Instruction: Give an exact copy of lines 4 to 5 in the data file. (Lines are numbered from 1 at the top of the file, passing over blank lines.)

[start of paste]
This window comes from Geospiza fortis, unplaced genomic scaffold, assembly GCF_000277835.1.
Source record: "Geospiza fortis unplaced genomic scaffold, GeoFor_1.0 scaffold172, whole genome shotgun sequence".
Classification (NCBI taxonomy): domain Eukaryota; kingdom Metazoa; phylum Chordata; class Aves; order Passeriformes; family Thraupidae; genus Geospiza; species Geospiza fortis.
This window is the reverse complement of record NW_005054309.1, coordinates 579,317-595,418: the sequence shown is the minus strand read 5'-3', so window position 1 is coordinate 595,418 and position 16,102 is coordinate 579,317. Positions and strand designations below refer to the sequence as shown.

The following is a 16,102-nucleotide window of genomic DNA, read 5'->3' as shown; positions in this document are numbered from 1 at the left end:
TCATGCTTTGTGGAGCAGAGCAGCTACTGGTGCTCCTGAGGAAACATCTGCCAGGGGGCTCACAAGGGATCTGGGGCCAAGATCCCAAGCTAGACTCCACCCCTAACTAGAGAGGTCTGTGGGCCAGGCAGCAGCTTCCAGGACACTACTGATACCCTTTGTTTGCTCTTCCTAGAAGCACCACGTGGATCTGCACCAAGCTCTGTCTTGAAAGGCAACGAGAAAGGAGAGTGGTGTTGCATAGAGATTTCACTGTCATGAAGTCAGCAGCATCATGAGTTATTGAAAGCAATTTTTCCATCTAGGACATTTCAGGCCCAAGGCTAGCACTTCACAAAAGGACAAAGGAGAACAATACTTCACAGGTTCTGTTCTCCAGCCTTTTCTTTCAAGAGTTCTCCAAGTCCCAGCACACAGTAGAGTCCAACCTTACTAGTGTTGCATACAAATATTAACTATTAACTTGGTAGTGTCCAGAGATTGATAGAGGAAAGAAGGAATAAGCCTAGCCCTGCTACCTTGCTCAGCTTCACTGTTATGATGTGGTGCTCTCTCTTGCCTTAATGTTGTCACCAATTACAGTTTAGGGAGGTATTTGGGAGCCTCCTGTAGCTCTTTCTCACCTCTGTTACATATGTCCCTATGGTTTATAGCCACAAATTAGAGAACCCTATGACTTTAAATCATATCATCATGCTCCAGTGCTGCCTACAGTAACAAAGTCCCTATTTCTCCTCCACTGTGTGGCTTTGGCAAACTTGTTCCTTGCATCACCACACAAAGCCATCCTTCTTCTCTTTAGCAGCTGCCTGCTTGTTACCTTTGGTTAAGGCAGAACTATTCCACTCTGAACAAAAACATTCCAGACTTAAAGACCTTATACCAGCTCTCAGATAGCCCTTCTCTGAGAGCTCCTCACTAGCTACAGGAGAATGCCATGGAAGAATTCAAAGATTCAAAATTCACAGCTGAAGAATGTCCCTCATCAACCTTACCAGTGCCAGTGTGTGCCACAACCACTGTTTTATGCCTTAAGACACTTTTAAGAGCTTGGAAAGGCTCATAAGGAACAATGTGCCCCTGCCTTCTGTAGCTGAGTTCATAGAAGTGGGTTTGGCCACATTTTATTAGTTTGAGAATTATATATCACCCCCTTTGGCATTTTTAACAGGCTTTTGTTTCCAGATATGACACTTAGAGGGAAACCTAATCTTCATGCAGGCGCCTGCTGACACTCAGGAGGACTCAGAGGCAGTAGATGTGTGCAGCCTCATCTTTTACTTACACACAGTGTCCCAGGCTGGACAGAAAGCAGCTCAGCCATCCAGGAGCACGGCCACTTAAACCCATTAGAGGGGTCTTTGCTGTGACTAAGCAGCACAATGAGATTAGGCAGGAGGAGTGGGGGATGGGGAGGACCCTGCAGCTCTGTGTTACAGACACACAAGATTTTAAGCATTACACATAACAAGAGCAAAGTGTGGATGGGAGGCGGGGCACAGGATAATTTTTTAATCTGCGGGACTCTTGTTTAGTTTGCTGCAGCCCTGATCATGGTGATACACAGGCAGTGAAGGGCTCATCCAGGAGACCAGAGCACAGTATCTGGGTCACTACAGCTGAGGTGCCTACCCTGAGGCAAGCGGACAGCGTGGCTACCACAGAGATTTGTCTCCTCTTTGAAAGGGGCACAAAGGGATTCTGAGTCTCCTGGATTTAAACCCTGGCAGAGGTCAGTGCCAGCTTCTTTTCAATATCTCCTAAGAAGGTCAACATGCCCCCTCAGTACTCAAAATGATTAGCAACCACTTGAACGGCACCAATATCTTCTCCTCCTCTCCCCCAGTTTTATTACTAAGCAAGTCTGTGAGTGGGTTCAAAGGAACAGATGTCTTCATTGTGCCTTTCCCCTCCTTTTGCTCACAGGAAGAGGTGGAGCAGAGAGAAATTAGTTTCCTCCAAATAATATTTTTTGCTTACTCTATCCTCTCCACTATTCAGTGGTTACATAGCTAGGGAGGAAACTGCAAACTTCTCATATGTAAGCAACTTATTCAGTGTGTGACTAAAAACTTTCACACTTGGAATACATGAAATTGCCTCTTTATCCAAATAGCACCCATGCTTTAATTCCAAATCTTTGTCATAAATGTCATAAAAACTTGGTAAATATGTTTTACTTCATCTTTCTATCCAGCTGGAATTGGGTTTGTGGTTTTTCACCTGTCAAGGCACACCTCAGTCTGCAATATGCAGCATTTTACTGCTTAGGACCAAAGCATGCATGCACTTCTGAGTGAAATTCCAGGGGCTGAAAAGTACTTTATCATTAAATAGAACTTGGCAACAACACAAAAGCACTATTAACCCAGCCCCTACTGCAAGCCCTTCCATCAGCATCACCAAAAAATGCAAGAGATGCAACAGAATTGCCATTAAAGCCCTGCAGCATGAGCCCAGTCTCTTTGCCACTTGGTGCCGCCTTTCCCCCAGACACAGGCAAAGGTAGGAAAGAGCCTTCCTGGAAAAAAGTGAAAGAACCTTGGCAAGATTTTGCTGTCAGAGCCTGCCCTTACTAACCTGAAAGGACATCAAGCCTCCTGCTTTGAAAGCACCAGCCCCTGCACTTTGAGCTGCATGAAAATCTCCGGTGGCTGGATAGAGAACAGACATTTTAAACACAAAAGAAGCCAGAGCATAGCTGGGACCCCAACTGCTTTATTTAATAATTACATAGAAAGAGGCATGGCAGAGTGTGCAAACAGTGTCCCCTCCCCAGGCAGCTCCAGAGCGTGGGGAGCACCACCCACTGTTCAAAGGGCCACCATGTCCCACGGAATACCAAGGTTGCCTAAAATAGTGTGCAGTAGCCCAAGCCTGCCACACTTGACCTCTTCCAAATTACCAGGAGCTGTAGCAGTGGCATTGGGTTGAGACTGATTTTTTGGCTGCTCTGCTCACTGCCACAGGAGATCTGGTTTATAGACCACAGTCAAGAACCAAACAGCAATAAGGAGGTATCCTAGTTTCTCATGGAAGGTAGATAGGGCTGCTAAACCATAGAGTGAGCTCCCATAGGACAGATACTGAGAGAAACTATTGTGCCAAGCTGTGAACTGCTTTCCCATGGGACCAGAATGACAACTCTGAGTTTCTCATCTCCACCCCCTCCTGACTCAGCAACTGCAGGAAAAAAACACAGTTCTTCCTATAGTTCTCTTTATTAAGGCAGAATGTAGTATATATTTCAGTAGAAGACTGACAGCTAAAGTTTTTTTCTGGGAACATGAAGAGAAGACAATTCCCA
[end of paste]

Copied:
This window is the reverse complement of record NW_005054309.1, coordinates 579,317-595,418: the sequence shown is the minus strand read 5'-3', so window position 1 is coordinate 595,418 and position 16,102 is coordinate 579,317. Positions and strand designations below refer to the sequence as shown.

The following is a 16,102-nucleotide window of genomic DNA, read 5'->3' as shown; positions in this document are numbered from 1 at the left end: